Should I Upgrade My Credit Card or Apply for a New One?

Depending on your situation, both choices could be worth considering


Are you missing out on potential rewards and benefits with your current credit card? Maybe your spending habits have changed since you got it. Or maybe you’re ready to start earning better rewards for your purchases. If so, it might be time for a change.

It helps to start with your card issuer. If you’ve been using your credit card responsibly and your account is in good standing, two options could help you get more from your card. Keep reading to learn more about upgrading your current credit card or applying for a new one.

What Happens When You Upgrade to a New Credit Card?

When you upgrade to a new credit card, you may be able to keep your existing account but replace the card associated with it. Depending on how your issuer treats upgrades, it could be a great way to change to a card that fits what you’re looking for while maintaining the account’s credit history. 

What may change with an upgrade? Your new card could feature additional benefits and rewards. It could also have a different annual fee—or no fee at all. There could be other small changes, too. 

When you upgrade, a lot from your original account could stay the same, too. That includes your account number, credit limit, card network (like Visa® or Mastercard®) and APR. Check upgrade offers for specifics.

Steps to Upgrade Your Credit Card

Every credit card company’s policy is different. So contact your card issuer to learn what to expect from an upgrade—and how your existing account may change.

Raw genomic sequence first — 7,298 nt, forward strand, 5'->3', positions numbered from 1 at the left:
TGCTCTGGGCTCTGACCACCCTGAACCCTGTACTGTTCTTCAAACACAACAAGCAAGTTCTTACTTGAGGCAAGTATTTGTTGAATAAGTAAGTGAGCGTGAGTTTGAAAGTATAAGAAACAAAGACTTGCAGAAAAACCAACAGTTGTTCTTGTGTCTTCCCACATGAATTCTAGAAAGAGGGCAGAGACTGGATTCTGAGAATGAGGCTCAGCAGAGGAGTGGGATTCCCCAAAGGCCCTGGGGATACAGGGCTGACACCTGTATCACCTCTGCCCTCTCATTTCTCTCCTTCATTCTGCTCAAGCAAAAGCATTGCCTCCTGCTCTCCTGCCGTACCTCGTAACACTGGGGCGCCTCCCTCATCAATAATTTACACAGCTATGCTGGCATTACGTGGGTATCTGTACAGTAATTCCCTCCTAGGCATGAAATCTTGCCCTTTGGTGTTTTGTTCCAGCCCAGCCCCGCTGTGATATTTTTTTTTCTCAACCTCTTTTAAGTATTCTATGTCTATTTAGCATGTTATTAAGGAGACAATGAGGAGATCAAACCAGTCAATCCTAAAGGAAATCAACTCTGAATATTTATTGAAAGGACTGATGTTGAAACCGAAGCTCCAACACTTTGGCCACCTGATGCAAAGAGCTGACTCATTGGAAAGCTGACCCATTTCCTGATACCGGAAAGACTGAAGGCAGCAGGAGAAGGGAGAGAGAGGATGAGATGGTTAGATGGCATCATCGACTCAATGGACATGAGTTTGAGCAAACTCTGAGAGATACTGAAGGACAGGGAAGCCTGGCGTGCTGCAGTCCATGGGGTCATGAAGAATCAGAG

The steps you take to upgrade your card may look something like this:

  1. Evaluate your situation and consider options. Are you interested in changing the type of card you have—like going from a cash back card to a miles card? Or do you want the same type of card with a different rewards rate or annual fee? If you have a card in mind, does it fit the level of your credit score? Examine the cards your issuer offers, and consider which card might be right for you. Even if your credit is less than perfect, there may be credit cards available.
  2. Sign in to your account online to check for upgrades. You can also call the number on your current card to ask whether you’re eligible for any upgrade offers. This could be a good time to get more information about how your issuer handles upgrades.
  3. Learn about what happens to your balance and rewards. If your current card has an existing balance or unclaimed rewards, find out how they’ll be treated if you switch cards. If your rewards don’t transfer, you may want to redeem them before you upgrade. 
  4. Read terms carefully before accepting. If you decide to move forward with an upgrade, your new card will likely arrive in the mail. Once you have it, you may need to update any online accounts where your payment information is stored. 
  5. Update card information. If you’re a Capital One cardholder, the Capital One Mobile app can give you access to your new card information—even before your new card arrives in the mail. You can also sign in to your account online to get a list of recurring charges. And Eno, your Capital One assistant, can also help by providing virtual card numbers, which keep working even if you get a new credit card. That means you won’t need to manually update your card information on the sites where you’ve stored one.